Wednesday, August 5, 2015

I am ashamed that this woman never held her father accountable for his actions. Her weakness is unbelievable.

"I am ashamed that this woman never held her father accountable for his actions. Her weakness is unbelievable."

So wrote a "reviewer" of my book, "No Tears for my Father" Based on that 2-line review, she gave the book a 2-star rating. If I were this "reviewer", I would be ashamed of being listed as a "reviewer". This is not how one reviews or ranks a book.

But far more important than that aspect is this one: I would be ashamed of being so judgemental. Has this person suffered childhood sexual abuse herself? Was her abuser her father? If not, how can she possibly understand the fear of a child who has been raised with physical, mental and sexual abuse? How can she understand the conflict between being abused all of her young life by a parent. Not a stranger. But a parent. Not a neighbour. A member of the family. How can she understand the long-reaching ramifications of bringing such ugliness into the extended family's life? Of the fear of not getting the justice she seeks, a justice so often denied victims in the courts? Of the fear of the abuser coming back to abuse more and even worse if the attempt to hold him accountable fails and the story has been aired far and wide.

Why did those women allegedly abused by Billy Cosby or those boys victimized by Sir Edward Heath so many years ago wait till now to speak up? Why do so many victims remain silent for so long, sometimes dying with their secret untold? Are we ALL weak? Is the reviewer above ashamed for all of us then? Oh wait. No, she's just ashamed of me because these victims have all spoken up NOW,  while these public figures are alive and can be investigated and possibly made to account for their actions? My abuser is dead. No accountability there. I let him get away with it.

Perhaps. But again, there's one huge difference between all of them and me, and all the other victims of incest who choose to remain silent: the Cosby and Heath victims weren't molested or raped daily by their own fathers. Guess what Miss or Mrs Reviewer: there is a difference here!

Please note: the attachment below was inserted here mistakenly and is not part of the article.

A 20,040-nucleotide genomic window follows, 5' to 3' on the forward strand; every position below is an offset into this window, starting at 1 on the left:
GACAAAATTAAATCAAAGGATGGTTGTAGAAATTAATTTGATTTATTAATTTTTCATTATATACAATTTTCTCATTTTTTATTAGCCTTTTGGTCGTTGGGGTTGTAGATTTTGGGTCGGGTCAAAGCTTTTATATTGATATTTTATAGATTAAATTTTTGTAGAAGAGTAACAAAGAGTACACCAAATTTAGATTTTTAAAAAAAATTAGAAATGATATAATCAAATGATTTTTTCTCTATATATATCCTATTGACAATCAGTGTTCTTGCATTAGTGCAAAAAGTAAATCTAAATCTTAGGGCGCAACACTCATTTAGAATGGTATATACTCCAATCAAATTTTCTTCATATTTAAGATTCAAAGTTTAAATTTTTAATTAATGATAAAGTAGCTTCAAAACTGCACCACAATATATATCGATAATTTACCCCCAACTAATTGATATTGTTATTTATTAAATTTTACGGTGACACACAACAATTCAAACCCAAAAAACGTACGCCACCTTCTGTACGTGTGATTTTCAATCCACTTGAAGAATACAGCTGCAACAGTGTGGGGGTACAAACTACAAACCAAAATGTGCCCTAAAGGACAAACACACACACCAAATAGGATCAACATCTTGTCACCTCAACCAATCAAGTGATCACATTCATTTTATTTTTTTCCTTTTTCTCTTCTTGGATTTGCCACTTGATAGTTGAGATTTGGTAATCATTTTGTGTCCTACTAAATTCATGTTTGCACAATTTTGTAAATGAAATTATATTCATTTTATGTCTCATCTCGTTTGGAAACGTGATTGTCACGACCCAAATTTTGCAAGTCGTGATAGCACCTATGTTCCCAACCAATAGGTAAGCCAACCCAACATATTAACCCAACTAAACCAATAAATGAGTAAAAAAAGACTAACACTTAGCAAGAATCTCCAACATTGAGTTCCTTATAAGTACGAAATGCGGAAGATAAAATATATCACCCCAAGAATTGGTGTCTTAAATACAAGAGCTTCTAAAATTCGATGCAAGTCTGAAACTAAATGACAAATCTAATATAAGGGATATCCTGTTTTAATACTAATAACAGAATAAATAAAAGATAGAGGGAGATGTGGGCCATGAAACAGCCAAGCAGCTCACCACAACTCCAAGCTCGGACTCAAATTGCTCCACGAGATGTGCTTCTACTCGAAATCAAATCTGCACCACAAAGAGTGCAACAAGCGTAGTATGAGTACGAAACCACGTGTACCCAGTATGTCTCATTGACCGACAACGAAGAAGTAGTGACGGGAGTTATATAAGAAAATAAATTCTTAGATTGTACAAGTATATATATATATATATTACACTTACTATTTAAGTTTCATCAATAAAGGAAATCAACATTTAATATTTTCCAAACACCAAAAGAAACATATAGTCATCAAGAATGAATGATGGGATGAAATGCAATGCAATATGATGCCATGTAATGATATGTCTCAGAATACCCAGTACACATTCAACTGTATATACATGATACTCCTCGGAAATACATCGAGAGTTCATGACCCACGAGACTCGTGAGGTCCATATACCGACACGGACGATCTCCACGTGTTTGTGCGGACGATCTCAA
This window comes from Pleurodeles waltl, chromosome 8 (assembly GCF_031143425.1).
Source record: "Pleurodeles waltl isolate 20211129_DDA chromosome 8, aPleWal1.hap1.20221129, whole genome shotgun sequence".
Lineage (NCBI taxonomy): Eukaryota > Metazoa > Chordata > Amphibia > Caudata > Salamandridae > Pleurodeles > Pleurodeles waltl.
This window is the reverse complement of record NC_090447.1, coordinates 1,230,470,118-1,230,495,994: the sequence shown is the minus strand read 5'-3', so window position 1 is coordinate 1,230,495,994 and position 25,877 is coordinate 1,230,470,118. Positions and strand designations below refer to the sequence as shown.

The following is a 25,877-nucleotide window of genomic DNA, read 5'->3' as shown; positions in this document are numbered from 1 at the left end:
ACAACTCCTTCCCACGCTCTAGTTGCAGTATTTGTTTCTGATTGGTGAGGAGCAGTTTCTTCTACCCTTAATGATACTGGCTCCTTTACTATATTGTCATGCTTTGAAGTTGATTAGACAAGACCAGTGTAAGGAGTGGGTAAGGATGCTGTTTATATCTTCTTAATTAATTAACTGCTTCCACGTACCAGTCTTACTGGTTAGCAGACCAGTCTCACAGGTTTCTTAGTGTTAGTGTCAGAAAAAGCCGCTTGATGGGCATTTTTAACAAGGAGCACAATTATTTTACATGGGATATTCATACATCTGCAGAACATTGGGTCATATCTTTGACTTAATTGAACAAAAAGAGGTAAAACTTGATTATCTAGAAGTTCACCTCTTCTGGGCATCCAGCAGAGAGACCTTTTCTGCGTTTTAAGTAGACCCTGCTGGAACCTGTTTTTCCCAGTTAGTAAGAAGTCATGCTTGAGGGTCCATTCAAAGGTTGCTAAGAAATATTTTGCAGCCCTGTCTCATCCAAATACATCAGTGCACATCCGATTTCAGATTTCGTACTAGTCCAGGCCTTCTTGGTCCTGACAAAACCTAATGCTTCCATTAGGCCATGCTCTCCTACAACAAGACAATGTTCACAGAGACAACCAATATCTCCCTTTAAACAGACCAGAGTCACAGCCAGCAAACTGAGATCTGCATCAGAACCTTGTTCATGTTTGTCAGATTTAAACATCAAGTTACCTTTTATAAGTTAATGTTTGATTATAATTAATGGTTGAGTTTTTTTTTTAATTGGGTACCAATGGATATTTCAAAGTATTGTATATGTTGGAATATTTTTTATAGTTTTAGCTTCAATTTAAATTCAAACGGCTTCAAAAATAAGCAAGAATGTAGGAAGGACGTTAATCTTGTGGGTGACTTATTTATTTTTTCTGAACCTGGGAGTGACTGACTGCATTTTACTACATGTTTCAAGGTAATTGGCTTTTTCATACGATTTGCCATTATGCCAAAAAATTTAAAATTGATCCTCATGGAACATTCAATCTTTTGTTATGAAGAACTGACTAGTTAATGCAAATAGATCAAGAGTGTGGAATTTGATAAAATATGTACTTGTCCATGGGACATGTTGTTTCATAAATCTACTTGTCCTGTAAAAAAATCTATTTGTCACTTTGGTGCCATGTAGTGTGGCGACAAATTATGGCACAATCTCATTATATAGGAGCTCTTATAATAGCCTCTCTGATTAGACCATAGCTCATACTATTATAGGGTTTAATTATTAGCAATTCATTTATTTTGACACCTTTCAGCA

Regardless of what a parent does to a child, or even what a child does to a parent, there is that bond, a loyalty, or whatever you want to call it, that holds children back from ratting on a parent, just as so many parents can't hate a child who turns into a murderer. We all know what happened is wrong, but something holds us back. There is also that bond between mother and child that keeps that child from telling mommy about the bad that daddy is doing, especially when daddy has brainwashed you to believe no-one will believe you anyway. I've heard from hundreds of victims whose families have cast them out for telling lies about their father. No wonder victims choose to stay silent.

Just like I did. I elected to put up with the abuse, to die with it if necessary, rather than tell on daddy or hurt mommy. And that makes me "weak" as far as this "reviewer" is concerned.

I also elected to keep it all secret from my new family: my husband and my children, as I couldn't see how telling what happened while my father was still alive could possibly benefit me or my family. Instead, it could have torn us apart. My husband might have killed my father on learning the truth. Would he then deserve to go to jail for killing my abuser? And what of my children and their grandmother had they learned the truth while my father was still alive? How could blowing this all open while my father was alive benefit those I loved more than myself? Their happiness mattered more to me than me. Yep. I'm weak...if that's how one defines weakness.

I chose to tell my story when I was ready and when my family were ready for me to share it. I shared it to help others who needed to know they are not alone. I spoke up for the voiceless who may take as many years, or even more to speak up for themselves or to hold their abusers accountable.

And I stand up for all the other "weak" victims of incest like me.  In your "weakness", in your silence, in your willingness to suffer so others may be happy, you are incredibly strong. I am proud, not ashamed, to stand with you.

©Viga Boland
Author of "No Tears for my Father", a memoir of incest.
Author of "Learning to Love Myself", a memoir of recovery after incest.
Editor of Memoirabilia, a magazine for memoir writers.